1. Nigeria FDI decline

You may have seen the headlines – Nigeria won $223m FDI in the first 5 months of 2022. The real picture, as usual, is a little more complex. Although this figure is up on the 2021 amount in the same period, it is down almost 30% on the same period in 2020.

Now whilst global FDI is declining across the board, in 2021 Africa itself reported $44bn increase in 2021 from 2020.

West Africa FDI, where Nigeria is located, increased by $5bn from $9bn to $14bn. Whereas Nigeria reported a decline from 2020 to 2021. Predictions for 2022 are dire due to political instability and rising interest rates leading to a loss of benefit for portfolio investors who use arbitrage when interest rates are low at home, to invest in emerging economies. That opportunity now becomes lost because high interest rates in the home country deletes any benefit.

In addition, Nigeria is holding $450mn belonging to foreign airlines due to foreign exchange shortages. Decline in Nigeria’s crude oil production is adding to the problems.

2. Global Investment 2022

Credit FDi Intelligence

FDI Intelligence has published a report on global FDI in the first half of 2022. The report is depressing to read with oil & gas making a huge comeback with investing $2tn higher than last year.

FDI itself at $401bn is the largest ever recorded except in 20192H before the COVID pandemic. 48 projects > $1bn account for most of it, the highest number of mega-projects in 14 years.

Hydrogen projects are receiving a lot of investment however seem unrealistic due to a lack of plans for electrolysers which are required.

Electric vehicle battery factories also gained a lot of investment with several new gigafactories planned.

Unfortunately, oil and gas investment is up tenfold on the same period last year due to rising energy prices from the conflict in Ukraine.

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3. London on top for expansion


London is the most popular place globally for companies to expand into attracting a total of 49 tech companies to setup office in the capital so far in 2022.

Various incentives make the UK and London in particular a great place to work and do business. For example, the Seed and Enterprise Investment Schemes which credit UK investors back a percentage of their investment, the Patent Box 10% tax rate and various other tax credit schemes available to start-ups. London has a long mercantile history with deep expertise, integrity, knowledge and as a hub for European a global investors, it gives entrepreneurs access to a wide pool of investment and finance houses.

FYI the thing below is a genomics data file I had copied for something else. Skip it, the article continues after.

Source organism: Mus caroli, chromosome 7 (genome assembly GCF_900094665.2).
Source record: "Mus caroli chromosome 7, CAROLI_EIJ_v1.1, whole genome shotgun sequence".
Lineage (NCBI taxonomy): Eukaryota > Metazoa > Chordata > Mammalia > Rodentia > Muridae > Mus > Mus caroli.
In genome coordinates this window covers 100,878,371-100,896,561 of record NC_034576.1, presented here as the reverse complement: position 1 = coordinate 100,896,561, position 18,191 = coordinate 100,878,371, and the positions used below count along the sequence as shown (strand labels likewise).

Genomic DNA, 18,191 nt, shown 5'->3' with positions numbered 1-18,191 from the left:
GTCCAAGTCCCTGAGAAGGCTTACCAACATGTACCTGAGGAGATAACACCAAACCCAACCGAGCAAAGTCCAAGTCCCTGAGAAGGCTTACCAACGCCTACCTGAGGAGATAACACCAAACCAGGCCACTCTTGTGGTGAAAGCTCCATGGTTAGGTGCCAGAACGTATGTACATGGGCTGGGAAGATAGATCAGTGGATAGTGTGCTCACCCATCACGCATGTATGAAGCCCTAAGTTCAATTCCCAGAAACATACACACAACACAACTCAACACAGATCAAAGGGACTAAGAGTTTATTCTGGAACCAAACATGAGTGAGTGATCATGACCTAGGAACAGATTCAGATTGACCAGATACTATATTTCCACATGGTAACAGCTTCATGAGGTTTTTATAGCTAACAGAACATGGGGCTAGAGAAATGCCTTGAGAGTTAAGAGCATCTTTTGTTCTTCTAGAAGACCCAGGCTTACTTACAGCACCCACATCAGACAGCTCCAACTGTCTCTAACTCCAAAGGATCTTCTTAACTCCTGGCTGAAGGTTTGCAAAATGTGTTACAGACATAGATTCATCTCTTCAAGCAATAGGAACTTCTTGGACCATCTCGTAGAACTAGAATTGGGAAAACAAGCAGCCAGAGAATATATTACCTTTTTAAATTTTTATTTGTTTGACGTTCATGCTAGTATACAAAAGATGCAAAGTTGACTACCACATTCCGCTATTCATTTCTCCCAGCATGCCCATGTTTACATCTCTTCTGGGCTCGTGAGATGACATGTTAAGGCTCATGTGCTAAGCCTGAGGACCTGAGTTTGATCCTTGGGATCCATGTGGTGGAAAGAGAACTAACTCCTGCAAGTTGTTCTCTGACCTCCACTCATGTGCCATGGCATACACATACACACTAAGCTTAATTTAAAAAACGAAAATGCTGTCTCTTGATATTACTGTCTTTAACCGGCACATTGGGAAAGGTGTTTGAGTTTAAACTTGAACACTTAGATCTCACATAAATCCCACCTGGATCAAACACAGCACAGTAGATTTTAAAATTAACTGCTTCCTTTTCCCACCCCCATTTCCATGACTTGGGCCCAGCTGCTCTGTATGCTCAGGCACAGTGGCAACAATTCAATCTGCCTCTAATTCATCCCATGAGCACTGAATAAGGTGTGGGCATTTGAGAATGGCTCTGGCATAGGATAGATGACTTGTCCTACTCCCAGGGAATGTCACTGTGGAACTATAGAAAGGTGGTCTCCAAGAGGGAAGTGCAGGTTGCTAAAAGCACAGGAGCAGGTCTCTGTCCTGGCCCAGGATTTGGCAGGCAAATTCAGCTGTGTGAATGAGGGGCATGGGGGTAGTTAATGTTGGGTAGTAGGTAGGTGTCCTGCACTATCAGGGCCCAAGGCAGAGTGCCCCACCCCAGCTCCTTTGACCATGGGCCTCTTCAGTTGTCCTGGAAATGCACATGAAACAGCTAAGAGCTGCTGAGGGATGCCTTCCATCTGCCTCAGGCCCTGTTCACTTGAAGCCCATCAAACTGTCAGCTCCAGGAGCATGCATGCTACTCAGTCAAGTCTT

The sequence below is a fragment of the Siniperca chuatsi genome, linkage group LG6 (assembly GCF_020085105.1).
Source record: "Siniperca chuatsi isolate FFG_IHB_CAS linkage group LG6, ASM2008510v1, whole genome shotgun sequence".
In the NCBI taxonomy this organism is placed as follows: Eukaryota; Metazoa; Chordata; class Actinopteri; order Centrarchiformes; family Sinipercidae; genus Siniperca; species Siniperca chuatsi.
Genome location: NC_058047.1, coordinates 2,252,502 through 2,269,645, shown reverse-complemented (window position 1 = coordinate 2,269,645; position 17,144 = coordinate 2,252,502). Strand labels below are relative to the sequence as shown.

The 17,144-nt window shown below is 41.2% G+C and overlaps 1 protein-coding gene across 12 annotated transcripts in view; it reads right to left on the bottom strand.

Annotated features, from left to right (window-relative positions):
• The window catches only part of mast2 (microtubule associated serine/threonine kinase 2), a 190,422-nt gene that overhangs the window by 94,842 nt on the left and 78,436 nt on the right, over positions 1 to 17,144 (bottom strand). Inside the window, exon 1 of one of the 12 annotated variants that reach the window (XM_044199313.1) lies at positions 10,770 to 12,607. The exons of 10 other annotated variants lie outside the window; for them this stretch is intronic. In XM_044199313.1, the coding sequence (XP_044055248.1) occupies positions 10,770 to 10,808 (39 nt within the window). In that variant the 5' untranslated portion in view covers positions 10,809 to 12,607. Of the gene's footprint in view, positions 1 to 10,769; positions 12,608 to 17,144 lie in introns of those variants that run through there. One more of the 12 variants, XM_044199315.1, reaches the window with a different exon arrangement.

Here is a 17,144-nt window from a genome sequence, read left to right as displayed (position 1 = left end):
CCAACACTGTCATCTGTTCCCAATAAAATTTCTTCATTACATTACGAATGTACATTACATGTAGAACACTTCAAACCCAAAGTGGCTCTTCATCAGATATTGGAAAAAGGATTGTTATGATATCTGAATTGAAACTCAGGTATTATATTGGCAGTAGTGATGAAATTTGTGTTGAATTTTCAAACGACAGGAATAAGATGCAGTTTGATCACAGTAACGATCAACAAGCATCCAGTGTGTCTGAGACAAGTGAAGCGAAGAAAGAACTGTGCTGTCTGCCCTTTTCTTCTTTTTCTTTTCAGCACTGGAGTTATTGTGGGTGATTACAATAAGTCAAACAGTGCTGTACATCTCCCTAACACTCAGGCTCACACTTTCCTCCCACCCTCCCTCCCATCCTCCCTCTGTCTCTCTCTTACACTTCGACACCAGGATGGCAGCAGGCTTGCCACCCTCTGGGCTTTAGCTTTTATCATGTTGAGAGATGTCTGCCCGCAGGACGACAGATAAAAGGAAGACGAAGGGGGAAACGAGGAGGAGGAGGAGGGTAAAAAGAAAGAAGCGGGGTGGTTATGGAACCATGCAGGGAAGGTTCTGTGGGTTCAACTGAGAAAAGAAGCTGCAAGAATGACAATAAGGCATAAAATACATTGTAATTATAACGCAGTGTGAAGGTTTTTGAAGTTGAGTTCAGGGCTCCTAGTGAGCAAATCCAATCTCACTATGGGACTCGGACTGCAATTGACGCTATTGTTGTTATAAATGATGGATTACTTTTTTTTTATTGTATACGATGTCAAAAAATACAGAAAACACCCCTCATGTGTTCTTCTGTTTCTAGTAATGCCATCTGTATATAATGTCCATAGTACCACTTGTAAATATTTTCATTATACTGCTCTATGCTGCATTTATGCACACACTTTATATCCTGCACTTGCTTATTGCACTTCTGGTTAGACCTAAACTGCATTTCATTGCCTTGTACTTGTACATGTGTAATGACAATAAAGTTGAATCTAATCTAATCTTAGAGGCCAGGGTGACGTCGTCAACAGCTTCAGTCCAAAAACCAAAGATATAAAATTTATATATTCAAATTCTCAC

The second most popular city is Singapore.

4. New $369bn US Climate Bill throws cash at electric vehicles


The new $369bn Climate Bill in the US senate sets out tax breaks and cash incentives for electric vehicle manufacturers and purchasers.

Automakers, battery manufacturers and suppliers will be able to access money to build or refit factories for the electric vehicle market.

A new methane emissions penalty would apply to infrastructure works.

China is excluded from the supply chain and accessing goods from China would disqualify a company from accessing the incentives.

The new bill would remove a quote cap on how many cars from each automaker is eligible for a $7,500 consumer rebate which is currently set at 200,000 per manufacturer. Tesla and General Motors have currently run out of credits (which renew in 2032) and would be able to access more credits. Additionally, battery powered used cars would attract a tax break of up to $4,000.

Previously, a Chinese car exporter would have been able to access the incentive credits with US companies having run out. The new bill eliminates this possibility. Battery parts and components must be of US origin or a company with which the US has a trade agreement, encouraging domestic parts manufacturers and resource companies.

Tax credits for renewable energy sources are also included in the bill such as rebates on solar panels and heat pumps.

5. Egypt’s tech sector


Egypt’s tech sector contributed 5% to the country’s GDP in 2020/21 up on 4.4% in 2019/20.

Officials say it’s the fastest growing sector at 16%.

Several large foreign tech companies have offices in Egypt such as Amazon, Microsoft and IBM.

In February it launched Digital Egypt Strategy for the Offshoring Industry 2022–2026 with the aims of attracting foreign tech investment, job creation and further promotion of Egypt as a tech destination to foreign companies globally.

6. Export for SMEs


SME exports account for 32% of the UK’s exports totalling £200bn in goods and services. Significant barriers to goods trade such as manual processes, complicated administration requirements and lengthy approval times are some of the factors that prevent an increase in the number or amount companies export.

Cross-border trade is undergoing digitisation such as the WTO e-commerce joint statement initiative which aims to enable electronic commerce with the implementation of digital logistics & electronic transactions. Bills of lading for example are still mostly manual today and allowing the free flow of information between organisations via a common data standard.

Issues of debate between countries include data localisation standards, network neutrality and customs duties.

Much remains to be seen on how digital trade and non-digital trade of the future pans out. Read more here